All events will be in the Project Room on the first floor of 50 George Square, University of Edinburgh.
‘Muslim Literary Representations of Britain, 1780−Present’
Claire Chambers is a lecturer at the University of York and an expert in contemporary South Asian literature written in English and in literary representations of British Muslims. Her book British Muslim Fictions: Interviews with Contemporary Writers was published in 2011. This year Claire published, with Caroline Herbert, Imagining Muslims in South Asia and the Diaspora: Secularism, Religion, Representations. She is currently completing her second book, Representations of Muslims in Britain, which traces the development of artistic depictions of UK-based Muslims from the eighteenth century to the present day. This lecture is in conjunction with the English Literature Department, who are kindly providing wine after the talk.
Leila Aboulela – Reading and Q&A – 3rd February – 5.30pm
Born and raised in Sudan, Leila Aboulela is an award-winning writer who now lives in Aberdeen from where she has penned three renowned novels, The Translator (1999), Minaret (2005) and Lyrics Alley (2011), as well as a collection of short stories, Coloured Lights (2001), and a BBC Radio 4 commissioned play, The Insider (2013). Much of this output has examined the ways that religious faith, gender and class are ‘translated’ between cultures in trademark elegant and understated prose. Leila has said of her work: ‘I want to show the psychology, the state of mind and the emotions of a person who has faith. I am interested in going deep, not just looking at ‘Muslim’ as a cultural or political identity but something close to the centre, something that transcends but doesn’t deny gender, nationality, class and race.’ Refreshments will be available after the talk.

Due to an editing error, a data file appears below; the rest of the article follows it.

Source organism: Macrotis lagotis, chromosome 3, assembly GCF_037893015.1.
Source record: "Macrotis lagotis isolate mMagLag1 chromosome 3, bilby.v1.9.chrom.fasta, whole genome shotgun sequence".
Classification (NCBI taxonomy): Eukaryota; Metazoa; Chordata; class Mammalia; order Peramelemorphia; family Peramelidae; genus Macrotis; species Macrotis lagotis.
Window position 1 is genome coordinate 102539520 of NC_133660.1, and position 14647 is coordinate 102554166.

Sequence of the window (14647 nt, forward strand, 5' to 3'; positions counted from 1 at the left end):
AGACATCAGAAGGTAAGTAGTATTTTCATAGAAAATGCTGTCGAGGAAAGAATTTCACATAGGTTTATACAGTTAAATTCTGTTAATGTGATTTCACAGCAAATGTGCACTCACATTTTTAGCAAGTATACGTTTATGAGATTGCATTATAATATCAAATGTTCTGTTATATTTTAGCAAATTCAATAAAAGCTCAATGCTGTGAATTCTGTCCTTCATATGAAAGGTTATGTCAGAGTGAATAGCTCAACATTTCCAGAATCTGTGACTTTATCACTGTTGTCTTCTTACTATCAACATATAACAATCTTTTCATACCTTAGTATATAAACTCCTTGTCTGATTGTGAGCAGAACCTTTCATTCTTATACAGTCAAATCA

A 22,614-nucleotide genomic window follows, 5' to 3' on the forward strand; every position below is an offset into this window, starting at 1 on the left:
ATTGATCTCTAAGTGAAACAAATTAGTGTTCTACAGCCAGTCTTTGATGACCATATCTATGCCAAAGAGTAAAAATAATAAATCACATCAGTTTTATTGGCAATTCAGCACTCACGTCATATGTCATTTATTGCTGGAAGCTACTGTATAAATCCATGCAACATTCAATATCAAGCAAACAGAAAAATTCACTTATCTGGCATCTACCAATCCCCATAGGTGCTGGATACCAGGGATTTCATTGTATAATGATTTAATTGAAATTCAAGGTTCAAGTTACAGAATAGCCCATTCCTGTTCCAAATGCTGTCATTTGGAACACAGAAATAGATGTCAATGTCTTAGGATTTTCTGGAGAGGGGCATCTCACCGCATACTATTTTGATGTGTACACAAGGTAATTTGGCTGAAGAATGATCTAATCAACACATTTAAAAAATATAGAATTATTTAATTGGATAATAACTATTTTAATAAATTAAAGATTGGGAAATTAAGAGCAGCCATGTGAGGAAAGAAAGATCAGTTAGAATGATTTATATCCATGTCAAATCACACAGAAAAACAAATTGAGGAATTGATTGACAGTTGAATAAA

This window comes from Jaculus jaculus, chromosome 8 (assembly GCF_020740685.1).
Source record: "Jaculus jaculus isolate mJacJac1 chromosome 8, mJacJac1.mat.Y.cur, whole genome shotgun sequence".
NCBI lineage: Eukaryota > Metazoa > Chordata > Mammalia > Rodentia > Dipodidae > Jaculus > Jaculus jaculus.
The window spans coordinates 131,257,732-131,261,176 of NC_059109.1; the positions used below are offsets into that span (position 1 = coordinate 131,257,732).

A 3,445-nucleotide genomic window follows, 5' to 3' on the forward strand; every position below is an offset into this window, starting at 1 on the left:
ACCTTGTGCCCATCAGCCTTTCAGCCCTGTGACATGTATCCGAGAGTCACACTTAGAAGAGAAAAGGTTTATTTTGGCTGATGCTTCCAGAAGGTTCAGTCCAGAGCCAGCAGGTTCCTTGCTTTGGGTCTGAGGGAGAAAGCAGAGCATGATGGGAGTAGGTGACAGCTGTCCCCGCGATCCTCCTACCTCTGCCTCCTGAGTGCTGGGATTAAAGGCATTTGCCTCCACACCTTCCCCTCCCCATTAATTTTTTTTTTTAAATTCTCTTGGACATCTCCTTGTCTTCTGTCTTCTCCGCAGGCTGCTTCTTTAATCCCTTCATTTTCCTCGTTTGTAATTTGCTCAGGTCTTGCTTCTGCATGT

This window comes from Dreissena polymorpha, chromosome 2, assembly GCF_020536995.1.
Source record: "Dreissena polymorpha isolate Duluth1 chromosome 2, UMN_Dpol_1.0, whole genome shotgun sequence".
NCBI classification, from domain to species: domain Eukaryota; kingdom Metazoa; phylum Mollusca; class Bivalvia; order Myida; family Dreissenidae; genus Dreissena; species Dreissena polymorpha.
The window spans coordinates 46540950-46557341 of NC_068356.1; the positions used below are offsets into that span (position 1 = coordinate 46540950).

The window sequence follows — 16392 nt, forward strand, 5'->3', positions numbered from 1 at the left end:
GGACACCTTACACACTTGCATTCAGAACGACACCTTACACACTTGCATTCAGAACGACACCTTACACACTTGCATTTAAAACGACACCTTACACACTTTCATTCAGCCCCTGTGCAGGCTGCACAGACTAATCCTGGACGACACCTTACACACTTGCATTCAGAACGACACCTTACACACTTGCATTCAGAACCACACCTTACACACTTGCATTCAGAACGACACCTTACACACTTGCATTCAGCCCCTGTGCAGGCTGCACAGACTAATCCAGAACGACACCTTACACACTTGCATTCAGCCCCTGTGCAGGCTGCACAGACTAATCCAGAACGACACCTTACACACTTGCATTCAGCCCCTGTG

Iyad Hayatleh – Poetry reading and Q&A – 17th February – 5.30pm – Listen to the event here http://goo.gl/O8JDkz
Glasgow-based Iyad Hayatleh is a Palestinian poet and translator who moved to Scotland from Syria in 2000. His first collection of poems, Beyond All Measure, was published in 2007 and since then he has collaborated with the Scottish poet Tessa Ranford on a two-way translation project for a book, Rug of a Thousand Colours, with poems inspired by the Five Pillars of Islam. Refreshments will be available after the talk.
Tina Gharavi is a BAFTA-nominated filmmaker and screenwriter of Iranian heritage whose films and documentaries have examined her own experiences travelling from her adopted hometown of Newcastle to Tehran in Mother/Country (2001), recording the history of Yemeni migration to the North-Eastern English town of South Shields in Last of the Dictionary Men (2008) and documenting the lasting impact of American boxer Muhammad Ali’s extraordinary visit to the Muslim communities in South Shields for her 2008 film, The King of South Shields. Her first full length fiction film I Am Nasrine (2012) traced the arrival of two Iranian asylum seekers to Newcastle and gained Gharavi her first BAFTA nomination for Outstanding Debut by a British Writer, Director or Producer. Refreshments will be available after the talk.